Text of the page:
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Photograph: Courtesy Barratt London

Here’s what four iconic NYC landmarks could have looked like

These crazy construction plans never saw the light of day.

By
Shaye Weaver
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New York City welcomes about 65 million tourists each year, who come to see its iconic landmarks, from Times Square to the Empire State Building. For those of us who live here, these buildings are how we navigate the city. But what if things were different?

Residential home developer Barratt London unearthed four construction plans for NYC that never saw the light of day but could've changed the skyline dramatically. The company used 3D modeling to bring them to life through renderings you'll see below.

Midtown Manhattan Airport on Manhattan's west side

Barratt London nyc landmarks midtown airport
Photograph: Courtesy Barratt London

Can you imagine an airport in the middle of Manhattan? Real-estate mogul William Zeckendorf did. In 1946, the developer, who then owned the Chrysler Building and the Astor Hotel, proposed an airport which would have stretched a whopping 144 blocks from 24th to 71st streets and from Ninth Avenue to the Hudson River. The project would have cost $3 billion back then, which is about $39 billion in today's money. And while it might've been nice to not have to schlep out to the ends of Queens to catch a flight, we can't imagine the congestion this midtown airport would've created. 

Civic centers on Roosevelt Island

Barratt London nyc landmarks roosevelt island
Photograph: Courtesy Barratt London

Roosevelt Island (formerly Blackwell's Island and Welfare Island), used to be home to quarantine hospitals, a workhouse, a prison, and an insane asylum, so it's no wonder why someone might think it'd be a good place to put municipal offices. In 1902, Thomas J. George responded to complaints about a lack of civic centers in the city with  a proposal to regenerate the island with an Acropolis-style civic center complex. Had it been done, it would have stretched seven blocks long. Although it's an admittedly beautiful design, it's probably a good thing that New Yorkers don't have to take the tram to handle city business. 

A massive George Washington monument at Union Square

Barratt London nyc landmarks Washington monument
Photograph: Courtesy Barratt London

Today, Union Square has a bronze statue of George Washington on horseback, sculpted by Henry Kirke Brown, which was unveiled in 1856, but the monument could have been a massive tower.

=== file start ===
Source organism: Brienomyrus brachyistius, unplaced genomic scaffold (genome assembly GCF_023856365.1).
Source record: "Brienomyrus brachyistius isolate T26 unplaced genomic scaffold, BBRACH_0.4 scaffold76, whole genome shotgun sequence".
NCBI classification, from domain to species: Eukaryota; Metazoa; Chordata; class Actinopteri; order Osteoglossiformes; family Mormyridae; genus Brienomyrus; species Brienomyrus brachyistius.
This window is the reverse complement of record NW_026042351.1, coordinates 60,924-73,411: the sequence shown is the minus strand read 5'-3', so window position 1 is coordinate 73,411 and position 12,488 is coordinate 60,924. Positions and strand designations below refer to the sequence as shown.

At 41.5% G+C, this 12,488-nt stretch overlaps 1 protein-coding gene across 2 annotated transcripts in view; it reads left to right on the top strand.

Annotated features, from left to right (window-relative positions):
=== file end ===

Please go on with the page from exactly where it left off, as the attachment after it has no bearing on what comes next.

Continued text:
In the mid-1800s, Calvin Pollard proposed a Gothic-style George Washington monument made of granite that would have been 425 feet tall and contained more than 400,000 books and a statue of Washington holding the Declaration of Independence while surrounded by Lafayette and other allies. Despite getting city approval, it never came to fruition because its estimated cost was too much at $400,000 and its design wasn't agreed upon.

It certainly would have changed the entire look and function of Union Square.

Totem-style tower in Times Square

Barratt London nyc landmarks times square
Photograph: Courtesy Barratt London

This one isn't as dramatic as the others since Times Square is full of massive skyscrapers, but its design is a little bit off, comparatively. This tower, designed by architect George Ranalli, came out of a 1984 competition by the Municipal Art Society and the National Endowment for the Arts (NEA) for a building that could regenerate the area and provide "a more visually striking design" than the redevelopment plans for No. 1 Times Square, which were heavily criticized for their monotony. Ranalli won the competition (and $10,000) for his totem-style tower, which featured a sphere and stepped pyramidal forms at the very top. The building was intended to reflect the theatrical and eccentric nature of Times Square, Barratt London says. Sadly, the fantastical design didn't happen, but it's fun to think what Times Square would be like had it been built. 

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